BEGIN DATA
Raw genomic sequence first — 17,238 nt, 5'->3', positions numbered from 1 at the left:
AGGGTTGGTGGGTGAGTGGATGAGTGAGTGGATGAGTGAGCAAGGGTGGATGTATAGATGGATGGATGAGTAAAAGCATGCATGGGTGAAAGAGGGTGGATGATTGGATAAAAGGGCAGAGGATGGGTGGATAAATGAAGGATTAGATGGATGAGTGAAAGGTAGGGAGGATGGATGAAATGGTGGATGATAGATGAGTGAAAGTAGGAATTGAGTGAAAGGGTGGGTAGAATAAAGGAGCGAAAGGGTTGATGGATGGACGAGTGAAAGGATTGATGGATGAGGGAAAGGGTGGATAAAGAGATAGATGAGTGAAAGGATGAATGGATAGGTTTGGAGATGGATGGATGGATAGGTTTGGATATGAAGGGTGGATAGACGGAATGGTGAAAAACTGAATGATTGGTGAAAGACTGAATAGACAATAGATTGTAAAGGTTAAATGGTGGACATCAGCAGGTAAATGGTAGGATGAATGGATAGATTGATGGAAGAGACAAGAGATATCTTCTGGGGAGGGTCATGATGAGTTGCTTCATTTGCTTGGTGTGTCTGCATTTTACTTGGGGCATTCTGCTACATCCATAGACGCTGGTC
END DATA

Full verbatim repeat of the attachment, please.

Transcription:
Raw genomic sequence first — 17,238 nt, 5'->3', positions numbered from 1 at the left:
AGGGTTGGTGGGTGAGTGGATGAGTGAGTGGATGAGTGAGCAAGGGTGGATGTATAGATGGATGGATGAGTAAAAGCATGCATGGGTGAAAGAGGGTGGATGATTGGATAAAAGGGCAGAGGATGGGTGGATAAATGAAGGATTAGATGGATGAGTGAAAGGTAGGGAGGATGGATGAAATGGTGGATGATAGATGAGTGAAAGTAGGAATTGAGTGAAAGGGTGGGTAGAATAAAGGAGCGAAAGGGTTGATGGATGGACGAGTGAAAGGATTGATGGATGAGGGAAAGGGTGGATAAAGAGATAGATGAGTGAAAGGATGAATGGATAGGTTTGGAGATGGATGGATGGATAGGTTTGGATATGAAGGGTGGATAGACGGAATGGTGAAAAACTGAATGATTGGTGAAAGACTGAATAGACAATAGATTGTAAAGGTTAAATGGTGGACATCAGCAGGTAAATGGTAGGATGAATGGATAGATTGATGGAAGAGACAAGAGATATCTTCTGGGGAGGGTCATGATGAGTTGCTTCATTTGCTTGGTGTGTCTGCATTTTACTTGGGGCATTCTGCTACATCCATAGACGCTGGTC